Deliverables include a methodology for measuring an individual's capacity to adapt to an altered gravity environment using affordable centrifuge tests, and a combined pharmacological and pre-adaptation training intervention to reduce the severity of motion sickness and sensorimotor impairment during gravitational transitions.

 

Rationale for HRP Directed Research:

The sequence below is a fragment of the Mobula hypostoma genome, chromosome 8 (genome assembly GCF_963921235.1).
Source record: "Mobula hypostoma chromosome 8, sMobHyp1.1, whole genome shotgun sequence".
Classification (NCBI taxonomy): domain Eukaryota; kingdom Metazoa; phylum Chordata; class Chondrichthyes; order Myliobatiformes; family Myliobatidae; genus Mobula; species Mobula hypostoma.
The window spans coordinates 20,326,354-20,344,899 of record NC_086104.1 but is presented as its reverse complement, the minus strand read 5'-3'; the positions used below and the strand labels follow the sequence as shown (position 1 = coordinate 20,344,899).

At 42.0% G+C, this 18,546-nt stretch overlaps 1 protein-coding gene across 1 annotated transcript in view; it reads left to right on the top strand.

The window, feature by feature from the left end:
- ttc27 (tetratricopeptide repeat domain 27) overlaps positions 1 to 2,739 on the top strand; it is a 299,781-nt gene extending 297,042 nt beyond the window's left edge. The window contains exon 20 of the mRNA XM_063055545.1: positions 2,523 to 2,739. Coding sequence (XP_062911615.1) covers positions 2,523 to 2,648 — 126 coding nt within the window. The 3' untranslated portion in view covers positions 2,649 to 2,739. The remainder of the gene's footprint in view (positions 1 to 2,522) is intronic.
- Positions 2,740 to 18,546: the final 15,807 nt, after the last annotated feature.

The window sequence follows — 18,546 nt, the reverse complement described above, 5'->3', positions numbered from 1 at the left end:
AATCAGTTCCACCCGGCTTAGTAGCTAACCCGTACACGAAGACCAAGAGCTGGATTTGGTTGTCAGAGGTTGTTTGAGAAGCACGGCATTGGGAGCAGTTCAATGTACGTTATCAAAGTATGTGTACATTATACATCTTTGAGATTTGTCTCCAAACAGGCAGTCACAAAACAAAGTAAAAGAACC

Research Impact/Earth Benefits: Sensorimotor function is altered during gravitational transitions, such as those that occur during spaceflight. Related space motion sickness also occurs regularly during gravity transitions and impacts performance and operations. Astronauts must remain functional during the critical mission phases that occur during or are temporally close to gravity transitions, particularly for vehicle control and landing tasks. This project presents an experimental approach aimed at better understanding perception and performance changes due to altered gravity, using a centrifuge to change the G-level. Additionally, this project investigated whether there were detrimental effects on sensorimotor performance due to the administration of promethazine, a common motion sickness drug given during spaceflight to better handle gravity-transitions. Understanding sensorimotor impairment in altered gravity environments is also relevant for Earth applications. For example, it is important to understand how altered gravity exposure affects pilot performance, including perception and manual control, since the consequences of delayed or inadequate adaptation could be catastrophic. In addition, sensorimotor rehabilitation is critically important here on Earth for elderly and patient populations. Our findings on sensorimotor adaptation to altered gravity will likely be translatable to the learning and adaptation required during sensorimotor rehabilitation. Understanding sensorimotor adaptation mechanisms, enhancing adaptive rates, and being able to predict individuals who may have trouble with sensorimotor adaptation are all important topics for sensorimotor rehabilitation patients here on Earth.